Cardiac CT: reducing radiation dosage possible

Published in The Hindu on June 11, 2009

CT scan
Reducing scan voltage from 120 kVp to 100 kVp and lowering heart rates are most effective in bringing down the radiation dosage.

One of the best non-invasive diagnostic tools used for studying people with coronary heart disease symptoms is the multi-slice computed tomography (CT) scan. The CT angiography was first introduced in 2000, and has become popular in India in the last few years.

While it has certain limitations in correctly diagnosing blocks in the artery, the biggest criticism levelled against it has been that a patient is exposed to high X-radiation. One CT heart scan is equivalent to 400-500 chest X-rays.

It becomes all the more bad when it is used as a screening tool. The number of people undergoing CT heart scans has increased many times in the developed countries.

The stress has therefore been to reduce the X-ray dosage without compromising the final image quality. CT heart scans are particularly amenable to radiation dose reduction. But the techniques required to implement this has been a challenge to doctors.

No compromising

A study published in the latest issue of the Journal of the American Medical Association (JAMA) has shown that it is indeed possible to reduce the X-ray dosage without compromising image quality. And the amount of reduction achieved has been 53.3 per cent.

About 4900 patients from 15 participating hospitals in Michigan State, U.S., were studied by the researchers.

The study demonstrated that though several options are available to reduce the radiation dosage, the most effective ones are a reduction in scan voltage from 120 kVp to 100 kVp and lowering the heart rates.

Lowering of heart rates using beta blockers allowed for maximum use of tube current modulation and narrowing of the scan acquisition window to a great extent. “Our results confirm that heart rate reduction was strongly associated with decreased radiation dose,” notes the paper.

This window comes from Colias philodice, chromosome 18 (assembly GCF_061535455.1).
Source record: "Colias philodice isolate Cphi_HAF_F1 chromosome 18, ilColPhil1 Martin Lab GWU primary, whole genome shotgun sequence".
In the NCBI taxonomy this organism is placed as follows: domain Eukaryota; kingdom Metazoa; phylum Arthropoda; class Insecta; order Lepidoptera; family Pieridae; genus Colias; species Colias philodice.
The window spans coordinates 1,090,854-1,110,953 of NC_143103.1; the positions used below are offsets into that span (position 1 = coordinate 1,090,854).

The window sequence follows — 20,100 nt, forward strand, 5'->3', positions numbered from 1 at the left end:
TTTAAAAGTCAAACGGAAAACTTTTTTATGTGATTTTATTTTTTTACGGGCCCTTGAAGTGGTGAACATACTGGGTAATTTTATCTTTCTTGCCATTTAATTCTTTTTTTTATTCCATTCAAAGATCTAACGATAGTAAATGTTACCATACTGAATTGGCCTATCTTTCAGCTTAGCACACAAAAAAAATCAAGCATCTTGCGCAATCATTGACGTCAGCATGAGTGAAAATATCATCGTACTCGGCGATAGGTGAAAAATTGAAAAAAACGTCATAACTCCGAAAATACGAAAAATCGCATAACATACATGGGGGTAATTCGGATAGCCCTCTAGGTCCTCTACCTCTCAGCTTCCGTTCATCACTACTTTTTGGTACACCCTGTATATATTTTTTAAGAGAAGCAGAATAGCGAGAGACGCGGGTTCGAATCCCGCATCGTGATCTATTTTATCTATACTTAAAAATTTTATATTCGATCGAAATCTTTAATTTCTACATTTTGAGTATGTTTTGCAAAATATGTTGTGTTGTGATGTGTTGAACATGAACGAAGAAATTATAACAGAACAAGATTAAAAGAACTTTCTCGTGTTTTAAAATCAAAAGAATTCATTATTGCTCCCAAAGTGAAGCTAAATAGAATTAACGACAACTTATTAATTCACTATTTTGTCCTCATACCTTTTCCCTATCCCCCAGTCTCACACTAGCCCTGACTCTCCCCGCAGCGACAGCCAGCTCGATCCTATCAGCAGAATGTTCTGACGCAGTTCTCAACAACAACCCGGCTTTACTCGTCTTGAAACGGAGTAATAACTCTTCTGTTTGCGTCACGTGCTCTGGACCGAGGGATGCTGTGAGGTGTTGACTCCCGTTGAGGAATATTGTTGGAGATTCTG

One interesting observation was that the centres which achieved the maximum dosage reduction were the ones that had lower scan volumes.

Using these two techniques — reduction of scan voltage and lowering the heart rates — resulted in a median radiation dose reduction of 53.3 per cent. They were able to achieve a 48 per cent reduction within the first three months of the one-year period of investigation.

Not misplaced

Based on this, the authors strongly agree that the concern about CT heart scans resulting in relatively high radiation doses is not misplaced. “The present study tends to support those concerns with respect to imaging sites that fail to monitor their doses or implement effective dose-reduction methods,” they noted.

According to the authors, it is indeed possible to reduce the radiation dosage by using existing technology and technical methods without any impairment of diagnostic image quality.

Heart rate not a factor

Most of the CT heart scanners used in the country are the 64-slice ones that scan the heart within five heartbeats. The authors note that the use of a single heartbeat 320 slice scan will result in greater reduction in radiation dosage. And this reduction will be regardless of the heart rate and whether the person is obese or not.

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